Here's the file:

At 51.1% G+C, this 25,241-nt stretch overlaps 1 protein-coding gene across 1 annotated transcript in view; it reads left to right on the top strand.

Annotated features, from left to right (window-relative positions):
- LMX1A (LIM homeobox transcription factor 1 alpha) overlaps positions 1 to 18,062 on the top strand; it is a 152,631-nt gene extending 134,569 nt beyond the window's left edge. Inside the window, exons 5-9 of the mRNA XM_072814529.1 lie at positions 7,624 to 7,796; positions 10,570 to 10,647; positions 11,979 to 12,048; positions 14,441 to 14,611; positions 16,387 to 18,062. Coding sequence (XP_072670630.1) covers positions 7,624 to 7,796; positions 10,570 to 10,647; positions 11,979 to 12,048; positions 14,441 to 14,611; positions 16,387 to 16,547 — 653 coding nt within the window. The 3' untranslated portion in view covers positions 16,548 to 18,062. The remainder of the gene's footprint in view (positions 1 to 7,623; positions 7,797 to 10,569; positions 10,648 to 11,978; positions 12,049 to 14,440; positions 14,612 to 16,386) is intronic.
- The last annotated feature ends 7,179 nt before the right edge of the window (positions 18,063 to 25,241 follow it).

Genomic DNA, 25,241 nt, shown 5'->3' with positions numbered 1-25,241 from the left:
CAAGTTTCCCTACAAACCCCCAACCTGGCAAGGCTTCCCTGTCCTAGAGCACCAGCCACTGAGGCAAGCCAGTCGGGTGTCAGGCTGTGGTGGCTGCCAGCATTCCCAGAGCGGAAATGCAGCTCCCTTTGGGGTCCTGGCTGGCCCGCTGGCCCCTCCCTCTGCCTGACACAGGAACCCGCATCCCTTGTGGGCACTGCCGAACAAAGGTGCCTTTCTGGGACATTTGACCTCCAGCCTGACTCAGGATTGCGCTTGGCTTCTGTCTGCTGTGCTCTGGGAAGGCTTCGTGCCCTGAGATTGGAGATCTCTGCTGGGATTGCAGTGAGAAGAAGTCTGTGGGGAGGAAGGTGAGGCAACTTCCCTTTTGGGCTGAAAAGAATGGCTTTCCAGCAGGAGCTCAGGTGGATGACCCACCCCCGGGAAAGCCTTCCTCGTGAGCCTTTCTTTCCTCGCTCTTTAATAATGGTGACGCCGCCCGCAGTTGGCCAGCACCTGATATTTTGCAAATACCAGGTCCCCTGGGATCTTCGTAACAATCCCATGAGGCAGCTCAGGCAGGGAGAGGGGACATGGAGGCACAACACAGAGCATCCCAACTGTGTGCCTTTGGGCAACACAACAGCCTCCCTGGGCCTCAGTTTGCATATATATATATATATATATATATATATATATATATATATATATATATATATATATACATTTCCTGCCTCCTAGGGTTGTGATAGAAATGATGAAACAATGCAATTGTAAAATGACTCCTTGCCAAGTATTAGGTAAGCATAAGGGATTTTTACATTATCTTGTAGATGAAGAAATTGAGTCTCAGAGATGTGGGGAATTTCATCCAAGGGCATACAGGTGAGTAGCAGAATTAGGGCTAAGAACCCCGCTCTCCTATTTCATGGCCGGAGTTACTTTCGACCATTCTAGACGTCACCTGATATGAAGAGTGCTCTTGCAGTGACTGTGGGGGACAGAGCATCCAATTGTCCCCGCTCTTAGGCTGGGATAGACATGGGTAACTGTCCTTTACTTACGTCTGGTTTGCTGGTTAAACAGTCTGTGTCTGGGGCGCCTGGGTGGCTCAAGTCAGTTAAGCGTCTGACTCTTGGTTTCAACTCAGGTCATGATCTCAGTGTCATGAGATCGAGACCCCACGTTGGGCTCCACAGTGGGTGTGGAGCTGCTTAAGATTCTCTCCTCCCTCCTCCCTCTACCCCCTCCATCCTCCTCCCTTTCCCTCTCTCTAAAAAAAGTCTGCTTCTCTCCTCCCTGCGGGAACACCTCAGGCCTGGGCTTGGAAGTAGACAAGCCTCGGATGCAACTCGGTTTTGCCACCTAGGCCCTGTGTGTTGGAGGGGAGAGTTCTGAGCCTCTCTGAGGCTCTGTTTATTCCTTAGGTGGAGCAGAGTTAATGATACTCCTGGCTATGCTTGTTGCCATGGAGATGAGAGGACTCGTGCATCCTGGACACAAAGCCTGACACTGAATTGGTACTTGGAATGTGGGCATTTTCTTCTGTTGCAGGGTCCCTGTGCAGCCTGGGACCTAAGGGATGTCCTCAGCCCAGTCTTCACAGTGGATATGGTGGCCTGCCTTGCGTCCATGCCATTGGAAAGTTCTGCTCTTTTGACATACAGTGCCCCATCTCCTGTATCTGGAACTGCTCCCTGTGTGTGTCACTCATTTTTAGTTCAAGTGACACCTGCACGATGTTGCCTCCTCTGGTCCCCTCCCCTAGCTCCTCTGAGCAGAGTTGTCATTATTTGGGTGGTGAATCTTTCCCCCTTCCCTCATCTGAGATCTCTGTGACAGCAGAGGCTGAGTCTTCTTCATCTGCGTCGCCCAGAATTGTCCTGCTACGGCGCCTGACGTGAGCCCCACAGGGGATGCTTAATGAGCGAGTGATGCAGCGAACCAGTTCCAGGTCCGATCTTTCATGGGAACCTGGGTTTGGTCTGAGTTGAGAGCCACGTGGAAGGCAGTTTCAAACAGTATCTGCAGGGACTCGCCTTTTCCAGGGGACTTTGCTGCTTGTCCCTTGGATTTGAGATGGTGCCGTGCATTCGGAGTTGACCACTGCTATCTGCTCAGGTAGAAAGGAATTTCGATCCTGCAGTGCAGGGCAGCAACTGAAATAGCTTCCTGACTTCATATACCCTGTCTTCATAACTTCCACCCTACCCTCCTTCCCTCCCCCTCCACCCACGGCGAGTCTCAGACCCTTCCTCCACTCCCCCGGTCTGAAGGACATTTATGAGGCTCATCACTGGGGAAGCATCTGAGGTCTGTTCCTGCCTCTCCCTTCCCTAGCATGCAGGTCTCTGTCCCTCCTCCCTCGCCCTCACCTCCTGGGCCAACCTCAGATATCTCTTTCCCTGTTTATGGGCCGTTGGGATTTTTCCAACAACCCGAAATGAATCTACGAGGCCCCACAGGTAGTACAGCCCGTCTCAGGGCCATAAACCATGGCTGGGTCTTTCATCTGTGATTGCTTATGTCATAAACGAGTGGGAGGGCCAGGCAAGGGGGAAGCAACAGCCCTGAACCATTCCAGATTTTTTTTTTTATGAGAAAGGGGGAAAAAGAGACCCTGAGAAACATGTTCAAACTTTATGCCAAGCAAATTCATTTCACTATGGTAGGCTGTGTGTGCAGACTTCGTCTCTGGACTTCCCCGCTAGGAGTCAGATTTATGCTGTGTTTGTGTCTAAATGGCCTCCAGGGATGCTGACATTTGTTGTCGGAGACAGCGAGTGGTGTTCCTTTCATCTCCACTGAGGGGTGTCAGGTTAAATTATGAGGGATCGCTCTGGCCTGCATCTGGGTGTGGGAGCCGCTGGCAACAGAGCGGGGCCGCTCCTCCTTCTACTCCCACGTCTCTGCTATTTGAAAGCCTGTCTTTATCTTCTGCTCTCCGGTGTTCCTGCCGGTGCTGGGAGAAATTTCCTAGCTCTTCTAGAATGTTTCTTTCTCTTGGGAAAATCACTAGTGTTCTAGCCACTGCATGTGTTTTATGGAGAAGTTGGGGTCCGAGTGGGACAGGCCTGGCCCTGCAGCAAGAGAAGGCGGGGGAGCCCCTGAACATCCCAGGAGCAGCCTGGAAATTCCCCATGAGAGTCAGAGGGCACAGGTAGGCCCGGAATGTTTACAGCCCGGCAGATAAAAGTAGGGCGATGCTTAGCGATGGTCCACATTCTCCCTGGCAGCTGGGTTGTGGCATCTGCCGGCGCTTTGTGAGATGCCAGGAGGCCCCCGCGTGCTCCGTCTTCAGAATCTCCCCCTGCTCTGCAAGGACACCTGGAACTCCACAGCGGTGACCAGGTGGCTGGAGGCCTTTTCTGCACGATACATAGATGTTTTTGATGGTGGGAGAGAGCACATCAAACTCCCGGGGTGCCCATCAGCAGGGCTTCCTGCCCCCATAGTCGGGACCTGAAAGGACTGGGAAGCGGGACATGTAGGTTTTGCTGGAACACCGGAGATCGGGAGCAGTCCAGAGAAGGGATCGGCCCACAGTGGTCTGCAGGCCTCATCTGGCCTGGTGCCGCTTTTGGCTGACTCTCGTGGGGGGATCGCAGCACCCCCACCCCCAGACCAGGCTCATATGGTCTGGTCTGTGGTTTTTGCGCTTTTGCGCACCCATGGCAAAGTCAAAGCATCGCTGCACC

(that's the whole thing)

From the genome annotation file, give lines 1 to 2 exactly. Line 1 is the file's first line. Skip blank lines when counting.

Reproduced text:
At 51.1% G+C, this 25,241-nt stretch overlaps 1 protein-coding gene across 1 annotated transcript in view; it reads left to right on the top strand.

Annotated features, from left to right (window-relative positions):